Monday, January 26, 2009

What is the real cost of Petrus? The Revue du Vin de France analyses the cost of wine production...and an Italian producer accepts the challenge.

In its January issue the "Revue du Vin de France" investigated on one of the best kept secrets on earth....the cost of wine production and the relation with prices, notably for famous wines.

The magazine has selected some of the most desired french bottles (Chateau Petrus, Dom Perignon and a Roumier cru) and a low-price bottle to investigate what is their cost and comparing this with the retail price.

The results are extremely interesting from several points of view: first of all it is clear that the costs of production and vinification are rather limited even for the most important wines and even (and including also other costs for the producers: administrative cost, machinery depreciation, marketing/publicity..).

For example let's take Chateau Petrus, one of the most expensive wines on the planet and a bottle that not many people can experience in life. The magazine has analysed the various elements of the cost of a bottle of Petrus and the final cost of a bottle of Petrus turns around 30 euros (of which 10 euros only for the bottle and the etiquette, a special anti-fraud etiquette). 30.000 bottles of Petrus are produced each year. The 2005 vintage was sold by Petrus at 450 euro and can be found now at 4500 euros at retailers. The wine represents then an enourmous source of profit for the Moueix family who owns Petrus, for its combination of moderate production costs, high price and a good number of bottles produced per year.

If we take Dom Perignon, the most famous cuvée of Moet Chandon, the total cost amounts at 17-22 euros (with a largest share for advertising, 5-10 euro, entirely different from Petrus, which does not spend on publicity and focus on the character of rarity and exclusivity). Due in particular of the enourmous number of bottles produced (5 millions per year) at non prohibitive final price (the bottle leaves the property at 75 euros and has a retail cost of 130 euros), Dom Perignon is a golden toy for Moet Chandon.

In both cases (but obviously in particular for Chateau Petrus and for other expensive wines), it is clear that the final retail price has no relation with the cost of the wine, and that we are in presence of a marketing operation that is simply making some wines less accessible and...much more profitable for a few producers.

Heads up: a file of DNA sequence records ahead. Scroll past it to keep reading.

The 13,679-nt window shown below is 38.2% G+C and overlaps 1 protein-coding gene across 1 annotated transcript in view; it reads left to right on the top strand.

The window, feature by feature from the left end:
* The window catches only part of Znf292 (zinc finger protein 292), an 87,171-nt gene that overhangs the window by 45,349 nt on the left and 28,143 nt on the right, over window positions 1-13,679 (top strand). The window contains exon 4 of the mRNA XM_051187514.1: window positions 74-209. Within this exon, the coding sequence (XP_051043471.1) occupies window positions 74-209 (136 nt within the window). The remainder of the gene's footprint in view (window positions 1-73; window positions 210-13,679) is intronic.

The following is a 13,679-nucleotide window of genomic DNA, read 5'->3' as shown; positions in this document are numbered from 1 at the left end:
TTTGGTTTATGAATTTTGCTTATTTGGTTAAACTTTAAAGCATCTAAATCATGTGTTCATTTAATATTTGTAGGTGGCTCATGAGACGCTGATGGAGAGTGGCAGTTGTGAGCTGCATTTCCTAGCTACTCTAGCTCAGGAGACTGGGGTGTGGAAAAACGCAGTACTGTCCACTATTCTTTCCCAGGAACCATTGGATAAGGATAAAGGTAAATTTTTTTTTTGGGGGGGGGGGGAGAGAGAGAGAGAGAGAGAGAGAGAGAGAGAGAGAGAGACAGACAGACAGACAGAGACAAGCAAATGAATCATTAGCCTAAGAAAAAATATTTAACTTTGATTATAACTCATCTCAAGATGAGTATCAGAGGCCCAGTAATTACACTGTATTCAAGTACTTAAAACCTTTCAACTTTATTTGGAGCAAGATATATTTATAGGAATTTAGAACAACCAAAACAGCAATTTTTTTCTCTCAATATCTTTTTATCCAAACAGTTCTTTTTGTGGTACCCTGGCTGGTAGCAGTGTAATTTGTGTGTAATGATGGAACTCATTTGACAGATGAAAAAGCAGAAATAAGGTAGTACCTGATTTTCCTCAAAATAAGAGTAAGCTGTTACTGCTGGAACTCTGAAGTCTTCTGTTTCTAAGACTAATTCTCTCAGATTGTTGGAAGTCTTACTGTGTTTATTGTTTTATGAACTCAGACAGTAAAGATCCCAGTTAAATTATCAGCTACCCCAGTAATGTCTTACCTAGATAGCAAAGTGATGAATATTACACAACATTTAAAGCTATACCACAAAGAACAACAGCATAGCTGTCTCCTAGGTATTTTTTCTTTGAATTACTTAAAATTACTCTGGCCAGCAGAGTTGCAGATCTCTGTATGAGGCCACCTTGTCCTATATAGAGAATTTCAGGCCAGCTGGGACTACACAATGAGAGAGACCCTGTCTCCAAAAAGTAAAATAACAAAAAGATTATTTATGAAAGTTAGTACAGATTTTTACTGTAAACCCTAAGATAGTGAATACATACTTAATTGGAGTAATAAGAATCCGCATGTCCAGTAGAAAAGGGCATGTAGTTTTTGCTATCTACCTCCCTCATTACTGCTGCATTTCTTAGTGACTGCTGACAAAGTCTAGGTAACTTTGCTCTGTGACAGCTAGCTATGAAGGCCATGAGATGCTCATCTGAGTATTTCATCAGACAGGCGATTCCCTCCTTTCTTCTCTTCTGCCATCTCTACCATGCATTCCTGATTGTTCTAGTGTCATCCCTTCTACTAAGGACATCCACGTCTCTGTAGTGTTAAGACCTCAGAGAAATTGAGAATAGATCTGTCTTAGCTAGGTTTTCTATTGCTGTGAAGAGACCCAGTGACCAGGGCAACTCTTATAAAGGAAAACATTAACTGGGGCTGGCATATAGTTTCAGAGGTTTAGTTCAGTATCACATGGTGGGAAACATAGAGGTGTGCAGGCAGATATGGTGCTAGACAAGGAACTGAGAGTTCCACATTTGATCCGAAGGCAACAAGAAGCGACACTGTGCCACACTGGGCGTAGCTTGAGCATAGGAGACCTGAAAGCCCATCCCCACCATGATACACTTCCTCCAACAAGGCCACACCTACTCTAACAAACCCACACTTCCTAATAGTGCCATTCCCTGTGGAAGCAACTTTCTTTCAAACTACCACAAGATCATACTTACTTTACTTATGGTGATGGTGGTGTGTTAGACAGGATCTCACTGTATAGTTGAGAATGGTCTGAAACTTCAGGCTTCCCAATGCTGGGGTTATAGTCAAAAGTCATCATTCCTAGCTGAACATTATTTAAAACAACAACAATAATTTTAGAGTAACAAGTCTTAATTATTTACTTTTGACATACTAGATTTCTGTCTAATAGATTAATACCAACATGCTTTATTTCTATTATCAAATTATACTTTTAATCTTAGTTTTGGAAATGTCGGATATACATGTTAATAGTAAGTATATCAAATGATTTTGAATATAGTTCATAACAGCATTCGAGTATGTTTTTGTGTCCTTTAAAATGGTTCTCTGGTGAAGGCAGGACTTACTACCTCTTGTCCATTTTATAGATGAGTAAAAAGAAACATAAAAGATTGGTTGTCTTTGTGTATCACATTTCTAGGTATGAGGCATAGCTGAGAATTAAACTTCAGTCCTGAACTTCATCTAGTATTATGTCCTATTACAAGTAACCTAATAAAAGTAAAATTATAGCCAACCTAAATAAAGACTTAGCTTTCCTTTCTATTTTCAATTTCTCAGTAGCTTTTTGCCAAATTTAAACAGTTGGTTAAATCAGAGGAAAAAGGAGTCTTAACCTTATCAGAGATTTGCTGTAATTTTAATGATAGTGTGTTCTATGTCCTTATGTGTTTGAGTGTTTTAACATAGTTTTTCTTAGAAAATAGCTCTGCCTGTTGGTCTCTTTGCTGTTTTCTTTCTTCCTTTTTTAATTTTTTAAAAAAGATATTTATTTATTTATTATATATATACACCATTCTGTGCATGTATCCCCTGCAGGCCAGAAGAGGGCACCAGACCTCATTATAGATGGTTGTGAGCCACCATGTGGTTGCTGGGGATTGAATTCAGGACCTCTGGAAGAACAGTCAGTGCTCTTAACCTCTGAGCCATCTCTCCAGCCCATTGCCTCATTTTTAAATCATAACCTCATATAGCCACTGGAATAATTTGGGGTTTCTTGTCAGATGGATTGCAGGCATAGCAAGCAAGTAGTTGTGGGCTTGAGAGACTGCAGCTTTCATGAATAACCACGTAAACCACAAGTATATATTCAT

But....we knew all this and this is not the key issue of the investigation of the Revue du Vin de France. What is really impportant is to have started the discussion about the cost of wine production and this will have an impact in particular for wines which are more accessible and are not managed by a speculative market but with prices decided by the producers.

What is the reaction of wine producers?

An Italian wine producer, who is running an interesting blog and is particularly involved in various aspects of wine policy, Giampaolo Paglia of Poggio Argentiera, has taken the challenge and has profited from this opportunity to ensure transparency about his costs of production and also his selling prices (a key issue in order to understand the final price of wines, where intermediaries foten take a large part). Here in his blog, Giampaolo Paglia unveils the cost of some of his wines (highly prized by most Italian wine guides), with great details for each cost item.

Giampaolo Paglia has done a great job and an immense work in favor of transparency, both for unveiling his production costs and his selling prices. In particular in a moment of crisis, where consumers do not want to pay excessive prices for wine bottles, it is important that other producers follow Giampaolo Paglia's example. There is the need to establish more trust between consumers and producers and also to put more responsibility on the shoulder of the rest of the chain, notably wholesalers, final retailers and restaurants.

With regard to the latter, Giampaolo Paglia proposed to print the selling prices on his bottle's etiquettes. This would allow even more transparency.

Provocation? Perhaps it is if we know how un-transparent is the price system and how much in particular restaurants charge wines. But it is a very good provocation indeed and would provide in particular Belgian consumers with a greater power not to accept the standard practice in belgian restaurants to multiply the price of the wine by 5-6 times (in Italy the situation is different: have a look at the wine list of Ristorante Bovio in Piedmont and you will see that you can afford a good bottle for 20-25 euros and a barolo for 50 euro, usually twice the basic price).


John said...

What do you think about Priante of Castel di Salve? It's a wine of South Italy, Salento. All wines are in a italian site

Vinonostrum said...

If you have taken any initiative to make public the cost of your wine and/or the cellar price of the bottle this would be welcomed.